Regardless of the legal status of Columbus Day, Indigenous Peoples' Day celebrations take place across the country every October. South Dakota hosts Native American Day festivities at the Crazy Horse Memorial each year, and in Seattle, Indigenous Peoples celebrations last a whole week.

[h/t The Washington Post]

6 Creative Recycling Efforts From Around the Globe

iStock.com/ElenaSeychelles
iStock.com/ElenaSeychelles

Recycling isn't—and shouldn’t be—limited to separating plastic cartons, junk mail, and tin cans for the garbage collector. This Earth Day, think outside the plastic bin, and brainstorm creative ways to convert or re-purpose old, discarded, or unexpected materials into something new and useful. Don't know where to start? Get inspired by one (or all) of the sustainable organizations and initiatives below.

1. The Shopping Center That Sells Recycled/Upcycled Items

The adage “one person’s trash is another person’s treasure” rings true in Eskilstuna, Sweden. The metropolis is home to a shopping center, ReTuna Återbruksgalleria, which only sells upcycled, recycled, or sustainable merchandise. (The name ReTuna Återbruksgalleria combines Tuna, which is a nickname for the city; återbruk, which means “reuse” in Swedish; and galleria, which means mall.)

Patrons can drop off objects they no longer want or need at a designated recycling depot. Items that can be repaired are fixed and re-sold in the mall’s nine shops, which offer customers everything from furniture to clothing items to sporting equipment. Goods that can’t be sold are donated to needy institutions or organizations, or recycled.

2. The Mall That Feeds Its Food Waste To Hogs

A sign outside the Mall of America
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The Mall of America in Bloomington, Minnesota, is the nation’s largest shopping center—and it’s also vying for the title of “greenest.” In addition to LED parking garage lighting, water-efficient toilets, and thousands of air-purifying plants and trees, the mall annually recycles more than 2400 tons of food waste by donating it to a local hog farm. (If you’re an entrepreneur who’s interested in emulating the MOA’s large-scale food waste strategy, you can check out the Environmental Protection Agency’s guidelines for getting started here.)

3. The Nonprofit That Transforms Flip-Flop Flotsam Into Art

Around 8.8 million tons of plastic enter the ocean each year. Soda bottles, grocery bags, and six-pack rings aren’t the only plastic items polluting the world’s waterways and harming fish, turtles, and other animals: In 1997, marine conservationist Julie Church came across a beach in Kenya that was strewn with discarded flip-flops.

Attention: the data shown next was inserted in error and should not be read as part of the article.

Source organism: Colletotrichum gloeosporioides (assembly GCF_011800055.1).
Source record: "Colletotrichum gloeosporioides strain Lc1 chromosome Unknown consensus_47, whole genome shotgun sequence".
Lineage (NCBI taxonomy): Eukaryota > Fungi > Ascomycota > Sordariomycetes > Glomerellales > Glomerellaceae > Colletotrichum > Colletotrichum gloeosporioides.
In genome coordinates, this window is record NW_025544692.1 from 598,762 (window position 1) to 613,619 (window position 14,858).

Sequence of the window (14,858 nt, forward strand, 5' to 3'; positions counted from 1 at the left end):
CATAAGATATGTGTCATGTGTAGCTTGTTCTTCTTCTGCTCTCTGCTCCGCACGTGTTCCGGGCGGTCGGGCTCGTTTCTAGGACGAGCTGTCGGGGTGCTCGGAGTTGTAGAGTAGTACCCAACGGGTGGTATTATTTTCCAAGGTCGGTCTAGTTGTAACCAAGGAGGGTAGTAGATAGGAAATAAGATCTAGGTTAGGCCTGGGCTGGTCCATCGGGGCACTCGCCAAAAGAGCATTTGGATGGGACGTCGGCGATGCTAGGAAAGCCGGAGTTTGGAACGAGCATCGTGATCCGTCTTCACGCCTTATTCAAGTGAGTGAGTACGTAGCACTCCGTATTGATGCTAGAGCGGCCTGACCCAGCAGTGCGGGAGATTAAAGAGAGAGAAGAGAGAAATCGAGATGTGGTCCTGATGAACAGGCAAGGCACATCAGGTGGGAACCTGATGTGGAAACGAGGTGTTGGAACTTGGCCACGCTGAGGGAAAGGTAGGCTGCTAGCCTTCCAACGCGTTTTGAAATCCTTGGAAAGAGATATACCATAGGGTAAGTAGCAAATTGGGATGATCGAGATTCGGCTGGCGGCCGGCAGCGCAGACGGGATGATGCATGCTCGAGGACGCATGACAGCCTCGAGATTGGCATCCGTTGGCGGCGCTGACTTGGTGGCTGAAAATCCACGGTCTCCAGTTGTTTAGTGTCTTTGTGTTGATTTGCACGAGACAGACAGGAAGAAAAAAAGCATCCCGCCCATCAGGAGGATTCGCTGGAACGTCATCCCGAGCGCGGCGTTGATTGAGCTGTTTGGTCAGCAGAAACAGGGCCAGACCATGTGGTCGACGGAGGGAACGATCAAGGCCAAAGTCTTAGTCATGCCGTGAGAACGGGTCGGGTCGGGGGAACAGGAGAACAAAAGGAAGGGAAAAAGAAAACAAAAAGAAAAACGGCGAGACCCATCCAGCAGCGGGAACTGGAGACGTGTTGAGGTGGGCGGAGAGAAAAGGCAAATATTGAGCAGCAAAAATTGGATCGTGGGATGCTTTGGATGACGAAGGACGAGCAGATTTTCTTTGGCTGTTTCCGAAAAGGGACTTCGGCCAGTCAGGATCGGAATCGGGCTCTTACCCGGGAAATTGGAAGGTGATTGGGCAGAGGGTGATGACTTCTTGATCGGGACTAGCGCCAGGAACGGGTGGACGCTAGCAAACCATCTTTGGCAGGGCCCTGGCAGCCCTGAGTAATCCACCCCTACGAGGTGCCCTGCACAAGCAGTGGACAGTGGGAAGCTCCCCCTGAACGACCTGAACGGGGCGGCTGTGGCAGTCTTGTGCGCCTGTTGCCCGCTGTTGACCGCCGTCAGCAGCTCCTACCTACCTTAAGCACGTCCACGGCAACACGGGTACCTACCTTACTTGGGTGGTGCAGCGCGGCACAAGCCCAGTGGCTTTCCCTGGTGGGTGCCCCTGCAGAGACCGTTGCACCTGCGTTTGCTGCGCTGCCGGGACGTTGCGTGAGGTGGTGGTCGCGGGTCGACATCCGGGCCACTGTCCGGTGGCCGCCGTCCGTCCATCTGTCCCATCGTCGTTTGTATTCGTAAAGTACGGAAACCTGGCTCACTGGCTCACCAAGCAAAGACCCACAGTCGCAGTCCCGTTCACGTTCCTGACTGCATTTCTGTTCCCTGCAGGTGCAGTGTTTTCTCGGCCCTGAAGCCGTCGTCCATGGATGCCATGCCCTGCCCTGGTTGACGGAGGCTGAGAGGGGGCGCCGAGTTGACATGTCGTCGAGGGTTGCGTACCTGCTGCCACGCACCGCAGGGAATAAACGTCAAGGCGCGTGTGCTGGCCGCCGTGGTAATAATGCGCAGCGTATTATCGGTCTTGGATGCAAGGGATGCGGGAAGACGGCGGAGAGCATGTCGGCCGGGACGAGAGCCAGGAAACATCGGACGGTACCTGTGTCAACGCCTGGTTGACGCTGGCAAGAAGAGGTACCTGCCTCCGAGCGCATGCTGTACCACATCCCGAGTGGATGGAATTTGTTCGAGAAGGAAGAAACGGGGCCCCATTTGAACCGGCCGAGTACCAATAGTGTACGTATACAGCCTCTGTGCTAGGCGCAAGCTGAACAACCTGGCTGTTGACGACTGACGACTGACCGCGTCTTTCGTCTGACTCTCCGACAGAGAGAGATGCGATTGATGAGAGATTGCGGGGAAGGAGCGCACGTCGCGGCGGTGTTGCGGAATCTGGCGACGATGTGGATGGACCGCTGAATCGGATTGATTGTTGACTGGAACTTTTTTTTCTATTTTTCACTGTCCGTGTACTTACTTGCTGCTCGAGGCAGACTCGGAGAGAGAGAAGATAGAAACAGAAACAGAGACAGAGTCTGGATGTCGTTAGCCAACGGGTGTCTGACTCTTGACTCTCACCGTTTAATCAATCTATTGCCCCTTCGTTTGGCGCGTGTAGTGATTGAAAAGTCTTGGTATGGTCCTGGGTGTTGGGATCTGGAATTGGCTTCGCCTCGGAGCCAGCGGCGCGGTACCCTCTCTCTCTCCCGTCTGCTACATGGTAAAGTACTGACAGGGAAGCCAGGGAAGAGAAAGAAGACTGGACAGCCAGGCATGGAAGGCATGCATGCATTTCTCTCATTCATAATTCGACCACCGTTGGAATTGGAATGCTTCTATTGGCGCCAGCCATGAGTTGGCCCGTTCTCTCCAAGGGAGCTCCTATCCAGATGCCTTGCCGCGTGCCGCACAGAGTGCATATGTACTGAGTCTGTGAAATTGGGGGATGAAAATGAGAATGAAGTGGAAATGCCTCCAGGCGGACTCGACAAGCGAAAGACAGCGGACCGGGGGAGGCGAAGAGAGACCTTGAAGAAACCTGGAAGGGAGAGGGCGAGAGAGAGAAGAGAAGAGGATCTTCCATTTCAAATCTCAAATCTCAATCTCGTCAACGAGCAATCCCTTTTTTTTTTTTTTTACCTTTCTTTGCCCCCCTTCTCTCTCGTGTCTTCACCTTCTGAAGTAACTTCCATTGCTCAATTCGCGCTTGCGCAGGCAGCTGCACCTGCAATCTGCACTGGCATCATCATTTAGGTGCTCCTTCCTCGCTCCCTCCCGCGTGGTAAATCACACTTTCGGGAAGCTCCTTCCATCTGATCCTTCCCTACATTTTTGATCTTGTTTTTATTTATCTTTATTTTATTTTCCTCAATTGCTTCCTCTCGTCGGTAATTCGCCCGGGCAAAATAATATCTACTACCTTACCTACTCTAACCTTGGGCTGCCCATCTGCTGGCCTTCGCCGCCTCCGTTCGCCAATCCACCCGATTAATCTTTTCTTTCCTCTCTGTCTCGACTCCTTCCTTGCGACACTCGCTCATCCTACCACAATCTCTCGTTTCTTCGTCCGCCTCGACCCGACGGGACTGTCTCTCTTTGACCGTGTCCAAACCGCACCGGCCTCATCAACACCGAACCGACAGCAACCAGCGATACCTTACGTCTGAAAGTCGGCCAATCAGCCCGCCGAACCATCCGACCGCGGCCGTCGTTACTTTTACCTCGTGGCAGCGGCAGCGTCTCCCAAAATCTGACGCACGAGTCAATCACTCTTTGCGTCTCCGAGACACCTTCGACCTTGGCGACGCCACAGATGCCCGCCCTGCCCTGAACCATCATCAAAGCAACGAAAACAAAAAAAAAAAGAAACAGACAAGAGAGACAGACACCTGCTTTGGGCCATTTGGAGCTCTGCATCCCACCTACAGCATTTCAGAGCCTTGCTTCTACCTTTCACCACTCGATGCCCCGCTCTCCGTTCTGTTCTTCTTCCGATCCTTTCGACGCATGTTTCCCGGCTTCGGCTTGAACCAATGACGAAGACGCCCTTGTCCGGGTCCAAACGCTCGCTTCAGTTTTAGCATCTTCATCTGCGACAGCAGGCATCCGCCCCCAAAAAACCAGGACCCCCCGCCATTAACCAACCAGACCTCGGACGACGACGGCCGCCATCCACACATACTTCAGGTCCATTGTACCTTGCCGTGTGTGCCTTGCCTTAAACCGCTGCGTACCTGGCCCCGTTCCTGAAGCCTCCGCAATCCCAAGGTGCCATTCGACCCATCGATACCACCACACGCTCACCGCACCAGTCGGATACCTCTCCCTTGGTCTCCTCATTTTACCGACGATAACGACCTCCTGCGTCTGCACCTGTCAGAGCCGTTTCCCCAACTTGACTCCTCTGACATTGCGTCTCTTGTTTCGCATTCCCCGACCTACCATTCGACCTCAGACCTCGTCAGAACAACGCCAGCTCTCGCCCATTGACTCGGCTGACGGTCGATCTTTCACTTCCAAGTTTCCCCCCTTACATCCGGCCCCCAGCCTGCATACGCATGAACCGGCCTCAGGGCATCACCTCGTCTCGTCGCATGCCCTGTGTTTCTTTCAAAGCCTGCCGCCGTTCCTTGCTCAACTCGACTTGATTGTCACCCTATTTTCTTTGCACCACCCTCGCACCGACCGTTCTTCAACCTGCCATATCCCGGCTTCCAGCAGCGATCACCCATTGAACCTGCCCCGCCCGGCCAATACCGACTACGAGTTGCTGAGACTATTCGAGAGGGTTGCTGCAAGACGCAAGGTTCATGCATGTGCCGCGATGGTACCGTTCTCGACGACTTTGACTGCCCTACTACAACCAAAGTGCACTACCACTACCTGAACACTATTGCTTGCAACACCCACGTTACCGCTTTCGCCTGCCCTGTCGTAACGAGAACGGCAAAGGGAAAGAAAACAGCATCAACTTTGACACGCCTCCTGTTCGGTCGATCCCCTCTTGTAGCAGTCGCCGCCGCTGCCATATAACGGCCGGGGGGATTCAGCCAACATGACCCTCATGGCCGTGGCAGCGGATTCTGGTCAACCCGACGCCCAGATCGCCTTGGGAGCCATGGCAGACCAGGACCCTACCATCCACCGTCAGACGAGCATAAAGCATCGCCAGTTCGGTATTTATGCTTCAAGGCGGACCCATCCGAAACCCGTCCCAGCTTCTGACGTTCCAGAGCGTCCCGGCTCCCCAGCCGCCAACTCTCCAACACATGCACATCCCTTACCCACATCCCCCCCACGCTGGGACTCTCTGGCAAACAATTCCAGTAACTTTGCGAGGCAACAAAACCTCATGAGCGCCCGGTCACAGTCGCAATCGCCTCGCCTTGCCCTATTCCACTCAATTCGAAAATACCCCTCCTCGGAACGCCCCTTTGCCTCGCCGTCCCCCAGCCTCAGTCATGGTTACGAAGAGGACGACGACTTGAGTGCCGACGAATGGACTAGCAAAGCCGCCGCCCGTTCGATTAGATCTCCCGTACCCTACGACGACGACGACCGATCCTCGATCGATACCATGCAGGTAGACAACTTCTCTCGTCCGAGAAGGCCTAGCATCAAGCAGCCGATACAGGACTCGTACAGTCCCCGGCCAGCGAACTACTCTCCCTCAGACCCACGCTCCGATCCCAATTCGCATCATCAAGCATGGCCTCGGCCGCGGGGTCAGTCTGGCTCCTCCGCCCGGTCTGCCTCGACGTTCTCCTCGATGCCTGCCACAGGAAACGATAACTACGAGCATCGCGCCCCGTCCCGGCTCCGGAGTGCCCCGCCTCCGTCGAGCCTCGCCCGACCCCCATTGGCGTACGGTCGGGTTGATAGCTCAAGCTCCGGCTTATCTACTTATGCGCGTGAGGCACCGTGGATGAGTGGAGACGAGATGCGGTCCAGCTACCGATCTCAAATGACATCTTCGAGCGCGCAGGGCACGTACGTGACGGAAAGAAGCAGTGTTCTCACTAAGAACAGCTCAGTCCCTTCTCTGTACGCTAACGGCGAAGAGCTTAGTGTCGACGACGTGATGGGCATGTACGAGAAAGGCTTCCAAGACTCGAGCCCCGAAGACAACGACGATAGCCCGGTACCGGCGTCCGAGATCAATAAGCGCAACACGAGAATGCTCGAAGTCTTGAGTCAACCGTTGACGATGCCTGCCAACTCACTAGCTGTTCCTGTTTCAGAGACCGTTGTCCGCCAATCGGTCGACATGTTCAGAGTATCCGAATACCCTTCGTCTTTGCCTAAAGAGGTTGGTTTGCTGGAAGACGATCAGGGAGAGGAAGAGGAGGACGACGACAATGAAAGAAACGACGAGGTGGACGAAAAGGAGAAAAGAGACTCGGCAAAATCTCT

Church noticed children making toys from the debris, and convinced local women to collect, wash, and process the flip-flops into colorful art objects. This initiative grew into Ocean Sole, a fair-trade business that today collects flip-flop flotsam from Kenya's beaches and waters and transforms them into plastic sculptures, accessories, and trinkets. Ocean Sole's goal is to recycle 750,000 flip-flops per year, and the organization also provides business opportunities to women living in city slums and remote coastal areas.

4. The Company That Turns Used Diapers Into Usable Items

 
Founded in 1989, Knowaste is a Canadian company that recycles diapers and absorbent hygiene products (AHPs), such as baby diapers, feminine hygiene products, and incontinence pads. They've developed a way to strip them of their plastic and fiber, which they then use to make products like composite construction materials, pet litter, and cardboard industrial tubing.

5. THE ECOLOGICAL NONPROFIT THAT COLLECTS HAIR TO CLEAN UP OIL SPILLS

Work at a beauty salon or own a furry pet? Instead of tossing shorn or shed hair into the trash, donate it to Matter of Trust. The San Francisco-based ecological charity’s Clean Wave program collects hair and fur, and uses it to make oil-absorbing mats and stuff containment booms. Hazmat teams use these all-natural tools to clean up after oil spills, and public works departments use them to keep motor oil drip spills out of waterways.

In addition to large-scale donations from beauty salons, barbershops, and groomers, Matter of Trust also accepts smaller contributions from private individuals. If you’re interested in helping out, visit Matter of Trust’s website, register to participate in the nonprofit’s Excess Access recycling program, and follow the instructions to donate. The program’s need for hair and fur ebbs and flows, depending on the volume of recent donations. But in the case of an emergency oil spill, all donations are welcome. (Cases in point: Matter of Trust’s hair mats and booms were used to help clean up after both the 2007 Cosco Busan oil spill in the San Francisco Bay and the 2010 BP Deepwater Horizon oil spill in the Gulf of Mexico.)

6. The Nonprofit That Re-Purposes Old Crayons Into New Ones

As art supplies go, crayons are relatively cheap, making it all too easy and inexpensive to toss scuzzy, broken, and worn-down wax stubs into the trash and purchase new ones. But crayons are typically made from paraffin wax and aren’t biodegradable—so to keep old art tools from clogging landfills, a Northern California-based nonprofit called The Crayon Initiative collects unwanted crayons from restaurants and schools and melts them down to make fresh ones. Then, they donate the re-purposed goods to children’s hospitals. Family restaurants and schools can find out how to organize crayon donation drives online.

A version of this article first ran in 2017. It has been updated to reflect current data.